Martin Luther’s Table Prayers

Translator’s Preface

Every so often I like to translate something familiar that has already been translated. Re-translating it makes me think about the words and appreciate the content all the more.

This time I decided to return to Luther’s Small Catechism, to Luther’s Table Prayers in particular. I consulted the critical edition: Die Bekenntnisschriften der evangelisch-lutherischen Kirche (The Confessional Writings of the Evangelical Lutheran Church), 2nd ed. (Göttingen: Vandenhoeck & Ruprecht, 1955), p. 522-523.

This choice was inspired in part by the fact that my wife and I have been looking for some variety in our table prayers. Although I knew that these prayers existed in Luther’s Small Catechism, they were not something I was taught by my family or in Catechism instruction. (We were simply taught the “common table prayers” – “Come, Lord Jesus,” etc.) The translations in the Catechism used by our synod (Kuske ed.) are somewhat abridged and include none of Luther’s rubrics. The strength of Luther’s prayers lies especially in the Prayer of Thanks, which he uses as an opportunity to teach the children Psalm passages that highlight more general and more important scriptural truths than simply the fact that God is the one who has given them their food.

May God grant that this fresh translation, even if only in a small way, aid the Christian reader in his or her prayer life, for Jesus’ sake.

How the Father, as the Head of the Family, Should Teach His Household to Ask God’s Blessing and to Give Thanks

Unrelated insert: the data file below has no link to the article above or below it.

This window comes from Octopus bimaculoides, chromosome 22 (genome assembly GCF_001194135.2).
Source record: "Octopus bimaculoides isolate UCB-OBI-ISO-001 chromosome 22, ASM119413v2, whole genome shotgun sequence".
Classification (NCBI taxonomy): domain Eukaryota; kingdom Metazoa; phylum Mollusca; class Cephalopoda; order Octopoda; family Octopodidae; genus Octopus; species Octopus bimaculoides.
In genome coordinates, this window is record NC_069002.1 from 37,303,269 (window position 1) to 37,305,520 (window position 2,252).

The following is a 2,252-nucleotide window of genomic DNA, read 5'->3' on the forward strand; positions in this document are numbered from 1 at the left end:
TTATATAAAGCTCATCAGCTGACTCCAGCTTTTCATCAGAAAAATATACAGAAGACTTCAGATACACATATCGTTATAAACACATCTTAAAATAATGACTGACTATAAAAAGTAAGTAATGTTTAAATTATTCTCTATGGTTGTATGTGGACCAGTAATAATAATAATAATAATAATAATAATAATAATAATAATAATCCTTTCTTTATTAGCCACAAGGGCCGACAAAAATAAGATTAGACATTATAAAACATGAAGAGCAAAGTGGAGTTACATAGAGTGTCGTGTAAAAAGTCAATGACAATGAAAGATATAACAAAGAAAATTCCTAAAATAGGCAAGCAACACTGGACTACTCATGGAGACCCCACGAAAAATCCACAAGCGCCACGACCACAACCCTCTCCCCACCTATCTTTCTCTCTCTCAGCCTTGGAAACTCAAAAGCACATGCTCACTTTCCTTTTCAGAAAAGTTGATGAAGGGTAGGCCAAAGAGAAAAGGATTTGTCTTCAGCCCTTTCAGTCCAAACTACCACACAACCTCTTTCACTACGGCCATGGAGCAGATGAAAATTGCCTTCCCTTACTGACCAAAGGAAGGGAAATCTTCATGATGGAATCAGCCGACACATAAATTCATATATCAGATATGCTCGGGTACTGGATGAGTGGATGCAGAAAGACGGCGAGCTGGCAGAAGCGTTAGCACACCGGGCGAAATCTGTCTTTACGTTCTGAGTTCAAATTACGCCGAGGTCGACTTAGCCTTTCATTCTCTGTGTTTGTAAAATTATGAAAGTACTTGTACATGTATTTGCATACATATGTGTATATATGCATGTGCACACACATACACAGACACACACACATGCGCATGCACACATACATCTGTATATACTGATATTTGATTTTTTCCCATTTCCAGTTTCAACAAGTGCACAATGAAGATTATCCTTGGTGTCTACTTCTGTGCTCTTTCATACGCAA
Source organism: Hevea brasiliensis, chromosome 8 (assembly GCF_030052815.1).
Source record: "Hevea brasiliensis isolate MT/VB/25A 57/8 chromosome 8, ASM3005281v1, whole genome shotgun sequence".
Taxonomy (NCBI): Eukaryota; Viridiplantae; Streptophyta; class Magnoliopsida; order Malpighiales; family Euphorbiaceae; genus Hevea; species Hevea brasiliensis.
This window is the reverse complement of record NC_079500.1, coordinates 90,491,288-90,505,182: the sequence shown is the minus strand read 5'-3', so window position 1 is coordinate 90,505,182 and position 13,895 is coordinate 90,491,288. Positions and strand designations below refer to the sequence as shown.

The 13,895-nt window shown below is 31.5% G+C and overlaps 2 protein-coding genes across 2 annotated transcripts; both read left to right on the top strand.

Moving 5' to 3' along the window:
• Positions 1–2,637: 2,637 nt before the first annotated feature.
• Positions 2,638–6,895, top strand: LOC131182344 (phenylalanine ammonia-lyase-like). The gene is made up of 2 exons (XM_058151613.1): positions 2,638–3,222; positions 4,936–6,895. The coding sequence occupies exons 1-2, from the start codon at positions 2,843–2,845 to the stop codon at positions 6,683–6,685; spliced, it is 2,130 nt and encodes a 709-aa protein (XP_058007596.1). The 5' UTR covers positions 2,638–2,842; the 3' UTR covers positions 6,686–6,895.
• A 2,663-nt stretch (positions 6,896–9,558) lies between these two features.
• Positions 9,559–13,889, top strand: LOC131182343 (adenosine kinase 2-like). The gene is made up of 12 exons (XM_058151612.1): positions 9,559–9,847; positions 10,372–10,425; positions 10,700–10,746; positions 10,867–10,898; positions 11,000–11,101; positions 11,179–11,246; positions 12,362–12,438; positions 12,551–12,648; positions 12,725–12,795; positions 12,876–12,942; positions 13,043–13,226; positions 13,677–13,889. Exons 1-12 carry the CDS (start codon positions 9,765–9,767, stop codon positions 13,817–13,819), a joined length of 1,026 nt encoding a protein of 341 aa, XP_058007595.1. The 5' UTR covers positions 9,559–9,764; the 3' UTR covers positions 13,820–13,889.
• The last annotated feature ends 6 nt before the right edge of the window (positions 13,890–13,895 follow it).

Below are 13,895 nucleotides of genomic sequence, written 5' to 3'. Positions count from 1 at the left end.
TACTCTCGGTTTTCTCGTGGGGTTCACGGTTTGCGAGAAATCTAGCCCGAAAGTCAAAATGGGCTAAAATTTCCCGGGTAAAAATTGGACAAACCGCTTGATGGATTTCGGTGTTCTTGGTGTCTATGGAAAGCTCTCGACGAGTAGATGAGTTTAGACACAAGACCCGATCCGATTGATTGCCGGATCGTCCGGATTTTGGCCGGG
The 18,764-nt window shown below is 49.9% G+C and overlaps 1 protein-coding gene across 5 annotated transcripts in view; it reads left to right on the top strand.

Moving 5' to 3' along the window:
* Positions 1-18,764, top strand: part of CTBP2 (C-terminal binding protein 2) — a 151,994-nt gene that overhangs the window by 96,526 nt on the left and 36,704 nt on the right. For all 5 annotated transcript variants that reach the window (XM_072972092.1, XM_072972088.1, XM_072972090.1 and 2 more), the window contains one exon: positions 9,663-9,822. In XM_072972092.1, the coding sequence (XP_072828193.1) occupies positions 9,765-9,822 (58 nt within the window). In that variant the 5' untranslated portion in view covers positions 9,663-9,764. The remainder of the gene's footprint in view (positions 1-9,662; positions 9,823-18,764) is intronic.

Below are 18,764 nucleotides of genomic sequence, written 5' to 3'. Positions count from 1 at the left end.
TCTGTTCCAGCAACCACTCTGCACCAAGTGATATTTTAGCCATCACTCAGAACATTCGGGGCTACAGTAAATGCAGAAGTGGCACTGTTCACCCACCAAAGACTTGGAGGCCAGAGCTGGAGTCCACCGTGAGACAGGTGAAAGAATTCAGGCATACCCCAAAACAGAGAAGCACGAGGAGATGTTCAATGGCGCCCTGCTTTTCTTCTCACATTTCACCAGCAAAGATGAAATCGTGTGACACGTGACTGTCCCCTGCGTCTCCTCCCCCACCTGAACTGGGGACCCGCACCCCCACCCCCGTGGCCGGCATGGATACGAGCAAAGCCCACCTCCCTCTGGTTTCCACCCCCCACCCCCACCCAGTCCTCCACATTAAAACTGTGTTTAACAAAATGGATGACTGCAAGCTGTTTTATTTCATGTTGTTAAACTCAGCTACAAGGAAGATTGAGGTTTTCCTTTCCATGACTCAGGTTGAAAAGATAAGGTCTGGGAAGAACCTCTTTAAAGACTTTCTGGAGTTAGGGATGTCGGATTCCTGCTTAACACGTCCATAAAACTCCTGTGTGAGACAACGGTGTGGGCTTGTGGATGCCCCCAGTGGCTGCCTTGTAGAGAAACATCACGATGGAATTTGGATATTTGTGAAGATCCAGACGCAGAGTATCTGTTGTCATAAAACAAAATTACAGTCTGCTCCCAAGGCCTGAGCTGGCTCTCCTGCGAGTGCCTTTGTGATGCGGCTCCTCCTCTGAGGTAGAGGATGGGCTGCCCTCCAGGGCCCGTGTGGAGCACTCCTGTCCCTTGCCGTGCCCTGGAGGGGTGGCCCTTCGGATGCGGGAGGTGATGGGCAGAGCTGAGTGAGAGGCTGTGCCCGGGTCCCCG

The Table Blessing1

The children and servants should present themselves before the table with folded hands and good manners and say:

The eyes of all wait upon you, O Lord, and you give them their food at the proper time. You open your hand and gratify everything that lives with satisfaction.2 3

Then they should say the Lord’s Prayer and the following prayer:

Lord God, heavenly Father, bless us and these gifts you have given us, which we enjoy from your bountiful goodness, through Jesus Christ, our Lord. Amen.

The Prayer of Thanks4

So too after the meal they should likewise fold their hands and politely say:

Give thanks to the Lord, for he is kind and his goodness endures forever. He gives food to all flesh. He gives the cattle their fodder, and feeds the young ravens who call on him. He does not take delight in the strength of the steed or take pleasure in anyone’s legs. The Lord takes pleasure in those who fear him and who wait upon his goodness.5

Then they should say the Lord’s Prayer and the following prayer:

We thank you, Lord God our Father, through Jesus Christ, our Lord, for all the favor you show us, you who live and reign forever. Amen.

Endnotes

1 Borrowed by Luther from the breviary

2 Scholia: Satisfaction means that all animals get enough to eat so that they are glad and in good spirits about it, for worry and greed hinder such satisfaction.

3 Psalm 145:15-16

4 Composed by Luther, leaning on the breviary

5 Psalm 106:1; 136:25; 147:9-11

About redbrickparsonage
Red Brick Parsonage is operated by a confessional Lutheran pastor serving in the Midwest.

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